Diplomats agree to open Nazi archive





AMSTERDAM -- Diplomats from 11 countries agreed Tuesday to bypass legal obstacles and begin distributing electronic copies of documents from a secretive Nazi archive, making them available to Holocaust researchers for the first time in more than a half century.

The decision was meant to avoid further delays in allowing Holocaust survivors to find their own stories and family histories, and for historians to seek new insights into Europe's darkest period.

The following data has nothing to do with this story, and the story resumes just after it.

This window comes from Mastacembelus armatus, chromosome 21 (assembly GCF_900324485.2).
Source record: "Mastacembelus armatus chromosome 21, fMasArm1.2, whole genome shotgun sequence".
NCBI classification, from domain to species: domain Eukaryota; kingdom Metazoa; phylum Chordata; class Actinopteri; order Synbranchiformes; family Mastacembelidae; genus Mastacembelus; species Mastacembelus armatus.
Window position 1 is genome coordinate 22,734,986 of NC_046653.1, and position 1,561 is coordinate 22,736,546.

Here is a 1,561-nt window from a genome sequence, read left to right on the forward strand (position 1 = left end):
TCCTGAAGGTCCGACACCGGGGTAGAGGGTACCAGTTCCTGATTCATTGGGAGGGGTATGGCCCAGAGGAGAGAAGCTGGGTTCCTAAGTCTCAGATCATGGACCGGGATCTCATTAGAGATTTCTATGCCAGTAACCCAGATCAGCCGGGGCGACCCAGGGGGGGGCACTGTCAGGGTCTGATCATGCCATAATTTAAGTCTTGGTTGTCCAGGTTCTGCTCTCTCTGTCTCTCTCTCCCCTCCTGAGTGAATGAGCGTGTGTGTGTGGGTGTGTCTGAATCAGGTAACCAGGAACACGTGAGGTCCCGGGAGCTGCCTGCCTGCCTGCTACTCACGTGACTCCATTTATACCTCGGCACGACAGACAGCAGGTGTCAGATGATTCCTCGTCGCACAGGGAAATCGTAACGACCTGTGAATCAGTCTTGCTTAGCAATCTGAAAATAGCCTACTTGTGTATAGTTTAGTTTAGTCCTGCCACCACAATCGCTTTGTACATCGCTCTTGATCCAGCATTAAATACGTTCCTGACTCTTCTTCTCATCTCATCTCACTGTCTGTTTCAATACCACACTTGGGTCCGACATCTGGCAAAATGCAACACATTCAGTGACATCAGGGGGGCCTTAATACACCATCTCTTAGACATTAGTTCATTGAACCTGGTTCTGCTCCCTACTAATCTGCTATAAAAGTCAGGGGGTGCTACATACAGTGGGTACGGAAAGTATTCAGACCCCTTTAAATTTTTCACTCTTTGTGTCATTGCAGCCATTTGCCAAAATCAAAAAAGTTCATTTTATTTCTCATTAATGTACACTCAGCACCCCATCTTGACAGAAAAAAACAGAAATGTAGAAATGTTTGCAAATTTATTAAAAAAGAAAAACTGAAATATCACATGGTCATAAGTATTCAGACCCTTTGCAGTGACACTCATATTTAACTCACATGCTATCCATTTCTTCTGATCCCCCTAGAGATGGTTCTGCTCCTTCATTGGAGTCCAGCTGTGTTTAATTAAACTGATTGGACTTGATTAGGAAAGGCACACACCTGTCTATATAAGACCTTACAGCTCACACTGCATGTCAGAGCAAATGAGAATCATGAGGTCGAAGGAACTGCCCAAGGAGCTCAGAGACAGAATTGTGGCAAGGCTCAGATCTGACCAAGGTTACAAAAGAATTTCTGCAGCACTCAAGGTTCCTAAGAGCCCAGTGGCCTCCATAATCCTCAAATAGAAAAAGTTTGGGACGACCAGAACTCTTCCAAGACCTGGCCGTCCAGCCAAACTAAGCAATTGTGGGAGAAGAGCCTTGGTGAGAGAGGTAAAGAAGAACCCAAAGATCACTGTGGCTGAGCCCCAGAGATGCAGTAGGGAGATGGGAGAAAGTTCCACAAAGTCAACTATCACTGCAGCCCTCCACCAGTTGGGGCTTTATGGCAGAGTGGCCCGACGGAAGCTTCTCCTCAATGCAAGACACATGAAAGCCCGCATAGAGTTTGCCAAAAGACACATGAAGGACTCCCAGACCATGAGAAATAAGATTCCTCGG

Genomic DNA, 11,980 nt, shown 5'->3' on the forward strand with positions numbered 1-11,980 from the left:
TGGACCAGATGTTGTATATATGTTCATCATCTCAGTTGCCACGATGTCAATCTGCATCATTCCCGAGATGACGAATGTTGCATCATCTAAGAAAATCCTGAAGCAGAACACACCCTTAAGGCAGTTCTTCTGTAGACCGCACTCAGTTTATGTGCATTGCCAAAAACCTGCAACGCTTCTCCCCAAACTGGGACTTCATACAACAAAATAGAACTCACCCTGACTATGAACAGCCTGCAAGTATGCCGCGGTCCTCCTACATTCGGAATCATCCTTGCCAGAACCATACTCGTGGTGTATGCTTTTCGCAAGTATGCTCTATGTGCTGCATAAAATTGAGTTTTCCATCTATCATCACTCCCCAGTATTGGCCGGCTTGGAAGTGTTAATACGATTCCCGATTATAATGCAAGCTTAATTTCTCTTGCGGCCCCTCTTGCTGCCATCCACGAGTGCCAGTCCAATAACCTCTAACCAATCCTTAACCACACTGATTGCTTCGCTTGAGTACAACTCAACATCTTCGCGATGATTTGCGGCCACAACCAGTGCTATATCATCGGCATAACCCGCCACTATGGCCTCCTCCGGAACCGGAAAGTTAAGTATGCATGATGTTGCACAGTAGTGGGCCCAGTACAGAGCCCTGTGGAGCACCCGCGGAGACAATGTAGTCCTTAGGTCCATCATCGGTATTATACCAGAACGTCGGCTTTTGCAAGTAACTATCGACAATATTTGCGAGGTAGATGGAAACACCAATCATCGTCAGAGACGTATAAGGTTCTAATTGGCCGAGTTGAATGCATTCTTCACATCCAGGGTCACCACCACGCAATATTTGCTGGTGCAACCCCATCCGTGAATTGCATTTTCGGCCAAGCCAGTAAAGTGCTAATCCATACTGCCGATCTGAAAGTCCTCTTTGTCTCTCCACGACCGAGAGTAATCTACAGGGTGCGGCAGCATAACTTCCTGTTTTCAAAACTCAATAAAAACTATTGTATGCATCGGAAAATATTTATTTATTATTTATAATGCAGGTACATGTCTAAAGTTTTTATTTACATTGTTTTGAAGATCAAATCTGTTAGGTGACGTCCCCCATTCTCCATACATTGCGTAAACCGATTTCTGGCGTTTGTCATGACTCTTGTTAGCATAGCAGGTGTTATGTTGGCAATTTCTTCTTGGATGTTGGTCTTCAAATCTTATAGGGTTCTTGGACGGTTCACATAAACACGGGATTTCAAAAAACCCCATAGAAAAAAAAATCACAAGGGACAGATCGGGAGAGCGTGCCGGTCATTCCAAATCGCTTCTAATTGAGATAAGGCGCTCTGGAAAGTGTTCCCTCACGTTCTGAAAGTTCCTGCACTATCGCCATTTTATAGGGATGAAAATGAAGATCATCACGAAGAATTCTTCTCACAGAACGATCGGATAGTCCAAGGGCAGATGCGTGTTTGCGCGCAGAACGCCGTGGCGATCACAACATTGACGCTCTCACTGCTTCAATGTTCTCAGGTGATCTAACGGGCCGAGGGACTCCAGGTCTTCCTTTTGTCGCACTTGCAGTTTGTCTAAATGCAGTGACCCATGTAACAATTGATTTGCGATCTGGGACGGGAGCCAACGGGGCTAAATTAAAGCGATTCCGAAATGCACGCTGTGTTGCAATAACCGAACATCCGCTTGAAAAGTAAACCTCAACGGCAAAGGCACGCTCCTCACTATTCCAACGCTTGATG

The countries governing the archive maintained by the International Tracing Service approved a plan to begin transferring scanned documents as soon as they are ready so that receiving institutions can begin preparing them for public use, said a delegate, requesting anonymity because a formal announcement was due later Tuesday.



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